Wednesday, July 30, 2008

50 Days, 50 Ways: Peanut Subsidies

Every year, American taxpayers spend $140 million, and get peanuts. Literally. That's how much the 85 years old peanut subsidy now costs us. Here's more information that you ever thought you'd learn about peanut farming from Citizens Against Government Waste:

Established in 1933 as part of the Agricultural Adjustment Act, the peanut subsidy program was designed to stabilize peanut production income through price supports and production control. Administered by the United States Department of Agriculture (USDA), the peanut program controls the domestic supply of peanuts through a poundage quota system. This Soviet-style regulatory approach sets limits on production and specifies who is permitted to produce specified amounts. Also, by restraining the domestic supply through the quota system, the government sets a minimum selling price for all domestic peanut sales.

The Federal Agriculture Improvement and Reform (FAIR) Act of 1996 eliminated supply control programs, deficiency payments and marketing loans, replacing them with transition payments for virtually all farm commodities. As a result, farmers now have the freedom to farm almost everything, except peanuts. Only farmers who own or lease a production quota can legally grow peanuts to be sold for edible use. The FAIR Act continued the peanut program without real reform. The only modest reform in the peanut program was a 10 percent reduction in the price-support level.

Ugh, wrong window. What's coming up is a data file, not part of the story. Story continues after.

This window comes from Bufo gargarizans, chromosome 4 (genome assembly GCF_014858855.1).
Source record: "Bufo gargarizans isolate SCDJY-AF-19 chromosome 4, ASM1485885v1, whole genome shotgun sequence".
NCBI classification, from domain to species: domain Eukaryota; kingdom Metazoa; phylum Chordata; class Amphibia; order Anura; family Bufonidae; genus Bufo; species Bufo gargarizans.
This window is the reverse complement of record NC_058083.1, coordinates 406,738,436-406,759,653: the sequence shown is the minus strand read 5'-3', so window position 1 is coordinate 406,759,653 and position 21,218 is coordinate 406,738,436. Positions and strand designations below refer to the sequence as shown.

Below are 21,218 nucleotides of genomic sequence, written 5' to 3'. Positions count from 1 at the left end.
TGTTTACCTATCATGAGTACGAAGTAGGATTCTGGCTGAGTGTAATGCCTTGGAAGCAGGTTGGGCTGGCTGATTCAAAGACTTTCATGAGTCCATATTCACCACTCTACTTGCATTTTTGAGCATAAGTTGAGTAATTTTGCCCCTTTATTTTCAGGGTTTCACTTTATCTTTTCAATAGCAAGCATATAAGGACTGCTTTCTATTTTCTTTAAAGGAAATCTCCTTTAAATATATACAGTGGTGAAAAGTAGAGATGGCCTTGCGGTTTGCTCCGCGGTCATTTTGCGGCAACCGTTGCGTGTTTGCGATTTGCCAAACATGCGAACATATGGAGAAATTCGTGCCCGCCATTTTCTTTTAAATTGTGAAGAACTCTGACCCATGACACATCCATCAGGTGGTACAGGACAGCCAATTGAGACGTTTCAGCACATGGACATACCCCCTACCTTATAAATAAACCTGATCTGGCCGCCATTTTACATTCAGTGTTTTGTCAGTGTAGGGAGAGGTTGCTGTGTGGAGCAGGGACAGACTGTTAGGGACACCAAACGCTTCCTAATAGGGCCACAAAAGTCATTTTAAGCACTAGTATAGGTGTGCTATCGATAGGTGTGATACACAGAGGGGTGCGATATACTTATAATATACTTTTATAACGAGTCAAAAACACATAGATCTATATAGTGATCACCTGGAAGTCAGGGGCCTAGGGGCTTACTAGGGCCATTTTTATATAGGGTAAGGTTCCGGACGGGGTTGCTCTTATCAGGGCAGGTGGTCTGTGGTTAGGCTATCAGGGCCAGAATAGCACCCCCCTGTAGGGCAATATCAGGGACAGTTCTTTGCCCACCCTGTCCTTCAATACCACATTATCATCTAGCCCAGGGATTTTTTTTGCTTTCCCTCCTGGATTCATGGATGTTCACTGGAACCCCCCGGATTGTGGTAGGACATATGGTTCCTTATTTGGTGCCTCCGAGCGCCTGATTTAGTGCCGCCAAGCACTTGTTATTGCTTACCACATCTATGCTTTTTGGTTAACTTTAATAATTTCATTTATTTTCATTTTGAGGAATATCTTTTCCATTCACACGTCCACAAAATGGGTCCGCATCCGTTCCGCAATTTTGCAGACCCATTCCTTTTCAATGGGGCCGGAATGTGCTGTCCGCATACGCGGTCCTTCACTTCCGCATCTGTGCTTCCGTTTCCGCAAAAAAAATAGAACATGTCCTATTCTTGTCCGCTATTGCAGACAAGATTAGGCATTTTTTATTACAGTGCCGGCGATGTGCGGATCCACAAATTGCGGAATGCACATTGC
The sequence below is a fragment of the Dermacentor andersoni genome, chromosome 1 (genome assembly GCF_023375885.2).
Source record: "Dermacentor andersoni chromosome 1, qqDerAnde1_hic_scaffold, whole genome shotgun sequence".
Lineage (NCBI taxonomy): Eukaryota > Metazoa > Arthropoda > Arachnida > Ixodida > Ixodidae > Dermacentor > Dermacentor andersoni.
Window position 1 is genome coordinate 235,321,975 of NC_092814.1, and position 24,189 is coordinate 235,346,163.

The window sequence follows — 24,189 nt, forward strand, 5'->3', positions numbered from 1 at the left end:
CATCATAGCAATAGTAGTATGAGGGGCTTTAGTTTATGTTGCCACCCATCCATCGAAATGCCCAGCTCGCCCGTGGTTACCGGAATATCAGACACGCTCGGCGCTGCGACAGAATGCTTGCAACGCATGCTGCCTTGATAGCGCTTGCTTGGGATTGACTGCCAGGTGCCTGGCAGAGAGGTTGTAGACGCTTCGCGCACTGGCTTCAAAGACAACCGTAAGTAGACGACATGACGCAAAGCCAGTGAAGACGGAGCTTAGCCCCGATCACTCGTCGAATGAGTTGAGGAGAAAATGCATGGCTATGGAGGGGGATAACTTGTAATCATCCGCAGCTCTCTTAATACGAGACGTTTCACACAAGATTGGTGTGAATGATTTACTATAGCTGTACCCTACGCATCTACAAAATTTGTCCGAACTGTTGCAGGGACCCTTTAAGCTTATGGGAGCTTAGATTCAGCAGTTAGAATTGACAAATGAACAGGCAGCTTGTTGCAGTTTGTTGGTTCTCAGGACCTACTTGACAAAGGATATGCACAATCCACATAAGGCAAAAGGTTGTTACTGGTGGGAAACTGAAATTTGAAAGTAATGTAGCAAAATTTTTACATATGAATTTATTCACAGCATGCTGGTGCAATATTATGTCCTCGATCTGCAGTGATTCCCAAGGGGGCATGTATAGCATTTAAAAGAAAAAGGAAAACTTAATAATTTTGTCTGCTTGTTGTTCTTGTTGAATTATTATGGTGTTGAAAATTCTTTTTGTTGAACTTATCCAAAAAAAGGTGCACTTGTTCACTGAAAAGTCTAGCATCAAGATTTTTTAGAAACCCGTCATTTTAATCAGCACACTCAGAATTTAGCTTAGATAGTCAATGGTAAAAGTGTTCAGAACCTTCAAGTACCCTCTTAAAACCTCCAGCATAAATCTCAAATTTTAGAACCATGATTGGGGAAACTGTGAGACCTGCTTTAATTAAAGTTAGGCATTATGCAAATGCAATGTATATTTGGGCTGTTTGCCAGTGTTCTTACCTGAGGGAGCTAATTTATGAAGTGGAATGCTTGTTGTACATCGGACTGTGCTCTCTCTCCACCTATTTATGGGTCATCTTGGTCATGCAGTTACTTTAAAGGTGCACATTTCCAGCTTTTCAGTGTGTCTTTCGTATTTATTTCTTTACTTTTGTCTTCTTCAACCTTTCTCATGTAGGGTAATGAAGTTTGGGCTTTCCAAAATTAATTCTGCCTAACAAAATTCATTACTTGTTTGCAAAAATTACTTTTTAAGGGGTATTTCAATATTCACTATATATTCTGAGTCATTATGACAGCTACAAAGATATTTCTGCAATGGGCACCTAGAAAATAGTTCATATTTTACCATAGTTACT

With a government-guaranteed support price of $610 per ton, domestic prices are 74.3 percent higher than the average world market price of $350 per ton. This imposes a hidden peanut tax of as much as $500 million annually on U.S. consumers. As taxpayers, Americans are hit again each year for millions of dollars that the federal government pays in inflated peanut prices for government feeding programs.

Seventy percent of quota holders make their profits (more than $200 million annually) by renting their peanut-growing privileges to other farmers, who pay exorbitant rates for those rights. Currently, 80 percent of the peanut quota is owned by 20 percent of the growers, denying many prospective peanut farmers access to a potentially lucrative U.S. market.

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